Department Strengths

Faculty Accessibility, Contact & Support
Labs, classrooms and faculty offices are all close together. Our all-day (and all-night) open-door policy means lots of regular formal and informal interaction between students and faculty. As an undergraduate institution, our focus and passion is preparing future physicists (and engineers).

Cooperative Learning Environment

Labs and other projects are done in small groups—students are encouraged to learn through these experiences and to learn how to work cooperatively in them and in homework. Discussions between students about concepts and approaches are an important part of the learning process, but individual responsibility for preparing and writing up one’s own work is also critical.

Students enjoy essentially 24-hour access to the two largest of our labs (the “Intro” lab and the “Engineering” lab). When not being used for instruction, students gather here to have access to 24 high-performance laptops running licensed applications such as MATLAB, LabVIEW, Mathematica and KeyCreator (a 3D CAD program), browse the hundreds of physics—and engineering—related textbooks in our departmental library, spread out and work on the large e-lift tables, and take advantage of gigabit wired/wireless networking and high-definition video/audio. Access to our machine shop comes only after taking our evening preparatory technical drawing & design and machining skills courses. Access to our fully outfitted handtools shop comes only after taking our handtools safety course. All of this open-access is to encourage students to work together and learn together.

Students Serve as Teaching Assistants
Because there are no graduate students, students majoring in physics are employed as teaching assistants in labs and upper level students serve as tutors and graders for homework. In these capacities, you will gain experience teaching and communicating about physics, while refreshing and reinforcing your own physics knowledge.

Sophisticated Equipment
Gordon is in the midst of building a cutting edge science facility that will significantly enhance the experience of science students and faculty. Read more about the Ken Olsen Science Center. Currently, the department maintains a range of equipment for advanced labs such as:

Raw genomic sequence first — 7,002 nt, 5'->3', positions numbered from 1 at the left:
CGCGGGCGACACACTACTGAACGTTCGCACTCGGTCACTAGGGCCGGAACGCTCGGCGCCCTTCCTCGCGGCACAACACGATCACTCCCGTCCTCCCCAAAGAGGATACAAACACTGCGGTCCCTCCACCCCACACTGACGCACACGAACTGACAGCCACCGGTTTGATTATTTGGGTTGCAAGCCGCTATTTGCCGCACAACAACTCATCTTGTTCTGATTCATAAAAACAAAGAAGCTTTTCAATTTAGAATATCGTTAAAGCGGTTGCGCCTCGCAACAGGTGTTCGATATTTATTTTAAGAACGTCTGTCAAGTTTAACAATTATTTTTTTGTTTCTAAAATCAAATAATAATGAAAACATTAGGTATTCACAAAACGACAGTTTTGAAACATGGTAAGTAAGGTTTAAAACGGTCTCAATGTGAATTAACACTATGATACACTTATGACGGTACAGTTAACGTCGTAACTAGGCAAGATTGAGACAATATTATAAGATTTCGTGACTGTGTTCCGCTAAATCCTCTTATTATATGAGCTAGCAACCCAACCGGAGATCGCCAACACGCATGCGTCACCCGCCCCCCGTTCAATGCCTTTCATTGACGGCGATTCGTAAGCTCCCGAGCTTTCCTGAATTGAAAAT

• Scanning probe microscope (AFM, MFM, F–D, nanoindent, nanolithography modes)
  • Laser systems
  • X-ray diffractometer (theta-theta powder)
  • Digital oscilloscopes
  • Data acquisition systems
  • 8 and 12 inch reflecting telescopes
  • Fully equipped machining and prototyping shop, including a mill, a lathe, another CNC mill, a 3-d laser scanner and a 3-d printer from Z Corporation, along with drill presses, grinding machines, and more.
  • Fully equipped sample preparation lab in support of undergraduate research projects. Equipment includes a diamond wheel saw, a cold cutting saw, lapping and polishing equipment, and a Buehler arc-melter.

Curriculum Approach
Gordon's program provides a broad foundation in physics, allowing accommodation of students that elect to double major or minor in other disciplines. Physics majors have double majored in physics plus a variety of other majors including mathematics, computer science, chemistry, biology, philosophy, economics, sociology, biblical studies, English literature and German.

Gordon also offers a computational physics track that encompasses physics, mathematics, and computer science.

3-2 Engineering Program
Gordon's program combines the best of a Christian liberal arts education with focused engineering preparation. Upon completion, the graduate receives bachelor's degrees from both Gordon and the engineering school. Read more about the vision and details of this unique program here.

Preparation for Career in Secondary Education
The combination of a physics major and Gordon's teacher preparation program prepares students with a deep knowledge of physics and the pedagogical, classroom management and other skills necessary for teaching.

Gordon is a 30 minute drive/train ride to the cultural and academic resources of Boston.

Dr. Reczek addresses students